Subversive Cultural Narratives: An Approach to Healing
by Benjamin R. Tong
Back in the late 1980s, I saw in psychotherapy a 39-year old Taiwan-born woman; a “very Americanized” high level business professional, who complained of an emotionally and verbally abusive husband, also a Taiwan-born professional in the world of high finance. She wanted to divorce him but was clearly conflicted. Both extended families back home in Taiwan were pressuring her to tough it out, lest a ‘failed’ marriage cause ‘loss of face’ to significant kin. This would invite great shame from others.
After an initial couple’s therapy session, the husband refused to continue. She, however, decided to go on with individual therapy. Several meetings went by, marked by a great deal of continuous verbal outpouring and emotional catharsis, but there was no sense of resolution. “I truly do want out of this marriage, but I just can’t bring myself around to filing the (divorce) papers! I just can’t!”
One day, in our third month of treatment, my client announced she was “ready to go through with it!” Puzzled and surprised, I exclaimed “Oh, what happened to bring forth this decision?” She went on to describe being transfixed by a program that had shown on PBS-TV, a highly charged panel presentation by well-known feminist leaders: Betty Friedhan, Gloria Steinhem, Jane Fonda and a few others. She was apparently inspired by the strength and resolve of these “exceptional” women to actually cross the line and make the “big move.” Or so I thought.
Three weeks later, following termination of our sessions, my client returned: “I can’t do it! Just can’t!” I said “What’s stopping you? You came so close!” Her reply was telling: “I do very much admire these powerful women but, hey, I don’t come from a way of life like theirs. I mean, they’re great, but they’re white women! I’m not! I’m a Chinese woman and simply cannot bring myself to be like them!”
At a loss for what to do next, I allowed my mind and my eyes to wander about my therapy office, in search of whatever might work. A book in my bookcase that I had given my young son, Erik, caught my attention: a little children’s book, written in two languages, on the legend of a famous Chinese woman warrior, Hua Muk Laan. Something deeply intuitive started to stir in me. I reached for the book and held it up in front of my client who was suddenly startled.
I said: “Does the story of this woman warrior ring any bells for you?”
She replied: “Yes. Hua Muk Laan. I don’t remember much of it. My grandmother use to recite it to me when I was a little girl, to help me fall asleep. Wasn’t she a farm village girl who somehow went to war for her country disguised as a man? Something like that?!?” I offered to go over the narrative and did just that, all the while flashing each page like the elementary school teacher I had been many years earlier on.
To give a very brief and inadequate synopsis, I will cite from the words of psychologist Jean Lau Chin:
“Hua Muk Lan … This is the story of a young woman who loved and revered her aging father so much that when (he) … was called to battle, she goes in his place disguised as a man. For twelve years, she distinguishes herself in military battle as a warrior and leads the army to victory. She develops a friendship with a fellow military general whom she later marries after revealing her true self to him. She refuses further promotions, instead returns home to her parents, thereby fulfilling obligations to family.” (1).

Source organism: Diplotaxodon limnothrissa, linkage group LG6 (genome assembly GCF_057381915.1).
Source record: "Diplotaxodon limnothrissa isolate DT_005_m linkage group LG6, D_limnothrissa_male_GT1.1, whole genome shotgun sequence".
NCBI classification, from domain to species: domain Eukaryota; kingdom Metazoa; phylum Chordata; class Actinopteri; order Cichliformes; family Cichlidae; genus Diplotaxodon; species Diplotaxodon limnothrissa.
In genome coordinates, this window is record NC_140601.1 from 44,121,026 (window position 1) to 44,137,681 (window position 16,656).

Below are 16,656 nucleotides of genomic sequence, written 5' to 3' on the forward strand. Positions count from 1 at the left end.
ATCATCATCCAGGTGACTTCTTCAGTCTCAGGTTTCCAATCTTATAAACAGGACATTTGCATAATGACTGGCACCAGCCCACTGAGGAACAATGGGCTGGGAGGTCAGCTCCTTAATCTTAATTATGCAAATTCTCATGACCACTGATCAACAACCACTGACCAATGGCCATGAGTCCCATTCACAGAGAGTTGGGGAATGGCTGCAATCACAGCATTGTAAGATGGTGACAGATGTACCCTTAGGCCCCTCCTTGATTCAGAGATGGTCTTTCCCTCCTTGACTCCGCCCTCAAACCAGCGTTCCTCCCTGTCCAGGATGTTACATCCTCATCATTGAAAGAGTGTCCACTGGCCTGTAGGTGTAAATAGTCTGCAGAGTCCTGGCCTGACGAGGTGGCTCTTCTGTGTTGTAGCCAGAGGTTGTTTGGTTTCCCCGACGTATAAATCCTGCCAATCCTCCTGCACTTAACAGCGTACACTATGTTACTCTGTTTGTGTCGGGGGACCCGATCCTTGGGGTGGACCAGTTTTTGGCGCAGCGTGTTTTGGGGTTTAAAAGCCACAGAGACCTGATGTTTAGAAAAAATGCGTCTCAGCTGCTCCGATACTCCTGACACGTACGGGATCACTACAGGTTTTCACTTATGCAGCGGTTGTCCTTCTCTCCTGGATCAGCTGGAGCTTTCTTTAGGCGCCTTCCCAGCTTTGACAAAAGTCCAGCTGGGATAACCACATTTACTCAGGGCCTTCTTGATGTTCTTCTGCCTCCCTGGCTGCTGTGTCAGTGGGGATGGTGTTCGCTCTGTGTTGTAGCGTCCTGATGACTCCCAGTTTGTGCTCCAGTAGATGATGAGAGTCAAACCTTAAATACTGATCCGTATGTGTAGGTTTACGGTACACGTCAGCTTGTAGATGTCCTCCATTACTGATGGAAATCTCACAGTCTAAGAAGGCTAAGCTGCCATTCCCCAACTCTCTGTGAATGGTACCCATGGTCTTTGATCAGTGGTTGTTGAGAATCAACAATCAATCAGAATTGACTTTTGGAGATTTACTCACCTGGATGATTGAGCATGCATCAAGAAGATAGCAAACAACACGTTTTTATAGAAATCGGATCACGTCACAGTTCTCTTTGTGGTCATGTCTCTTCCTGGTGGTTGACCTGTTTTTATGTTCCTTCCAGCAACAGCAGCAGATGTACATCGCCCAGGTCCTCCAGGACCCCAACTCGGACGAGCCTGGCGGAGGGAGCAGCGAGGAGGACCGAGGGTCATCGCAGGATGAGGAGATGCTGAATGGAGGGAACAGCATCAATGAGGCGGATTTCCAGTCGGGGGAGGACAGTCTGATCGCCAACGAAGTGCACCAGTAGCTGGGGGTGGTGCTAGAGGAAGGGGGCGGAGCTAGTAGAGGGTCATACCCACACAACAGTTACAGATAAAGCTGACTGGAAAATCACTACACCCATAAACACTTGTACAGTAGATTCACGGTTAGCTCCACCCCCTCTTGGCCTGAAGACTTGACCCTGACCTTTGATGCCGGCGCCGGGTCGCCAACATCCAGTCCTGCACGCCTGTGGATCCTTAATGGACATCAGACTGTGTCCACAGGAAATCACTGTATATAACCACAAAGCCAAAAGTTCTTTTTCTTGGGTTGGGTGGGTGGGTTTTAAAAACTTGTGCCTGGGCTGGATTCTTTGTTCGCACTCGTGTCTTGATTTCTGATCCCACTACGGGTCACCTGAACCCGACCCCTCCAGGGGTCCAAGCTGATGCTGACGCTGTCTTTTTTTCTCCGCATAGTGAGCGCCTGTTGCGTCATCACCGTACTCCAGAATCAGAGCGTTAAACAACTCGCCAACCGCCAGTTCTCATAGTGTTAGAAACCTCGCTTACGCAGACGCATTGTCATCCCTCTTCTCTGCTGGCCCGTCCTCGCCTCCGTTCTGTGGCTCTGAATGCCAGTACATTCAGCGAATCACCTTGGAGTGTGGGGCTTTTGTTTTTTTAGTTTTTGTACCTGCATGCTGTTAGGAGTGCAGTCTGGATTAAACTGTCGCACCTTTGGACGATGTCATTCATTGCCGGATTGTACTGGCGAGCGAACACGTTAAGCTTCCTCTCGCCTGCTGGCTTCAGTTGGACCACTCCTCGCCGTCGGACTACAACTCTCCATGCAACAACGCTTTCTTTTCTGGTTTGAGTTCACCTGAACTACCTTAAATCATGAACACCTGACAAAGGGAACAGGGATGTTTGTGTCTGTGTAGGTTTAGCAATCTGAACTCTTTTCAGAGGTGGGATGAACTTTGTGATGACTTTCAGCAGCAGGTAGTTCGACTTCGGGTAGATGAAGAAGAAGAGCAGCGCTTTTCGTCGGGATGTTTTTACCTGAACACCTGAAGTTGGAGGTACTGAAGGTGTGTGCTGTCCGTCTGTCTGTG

Following my storyteller’s “intervention”, my client sat speechless, brushing away a few tears. Finally, she said thank you and left, indicating she no longer felt a need to come back. Weeks later, I received a written message in a card from her: “I have filed the papers. The divorce will happen. Thank you again.”
Chinese children’s stories, particularly those traceable to the Chinese Heroic Tradition, provide models of values and behavioral norms to live by as well as ideal character structure; even strategic options for resolving problems. The ancient masters were quite clever in embedding certain potentially subversive themes in simple stories to be repeatedly visited in informal settings for generations down the line.
In the instance of the Hua Muk Laan (a.k.a. Mulan) story, a long lost original teaching of the great master, Confucius (Kung Fu Chi), was communicated:
“Love your father. Love your teacher. Love your king. But love the truth even more.”
“Love” in the context of over 2,000 years of centralized authoritarian imperial rule meant “unconditional obedience” to patriarchal authority, as embodied in fathers, teachers and government officials. Following the passing of Confucius, whose widespread popularity could not be squashed, a succession of imperial rulers pushed revised versions of the Great Master’s wise teachings. The saying of the four lines just quoted was kept intact, except for the omission of the fourth line, which was obviously politically dangerous.
The story of Muk Laan, however, prescribes the original dictum: Established authority is to be disobeyed in circumstances that warrant doing so. For love of family and country, this farm girl (a) went against her father (who, according to all accounts, clearly did not want his daughter to be a soldier) and (b) lived a lie for twelve years (by pretending to be male).
The Fah Muk Laan narrative had provided the sanction my client needed to justify defying her family’s staunch wishes, as well as those of her in-laws.
- Jean Chin. Psychotherapy for Asian American Woman Warriors. Women & Therapy, Volume 30, Numbers 3-4 (June 2007), pp. 7-16. Cited from p. 8.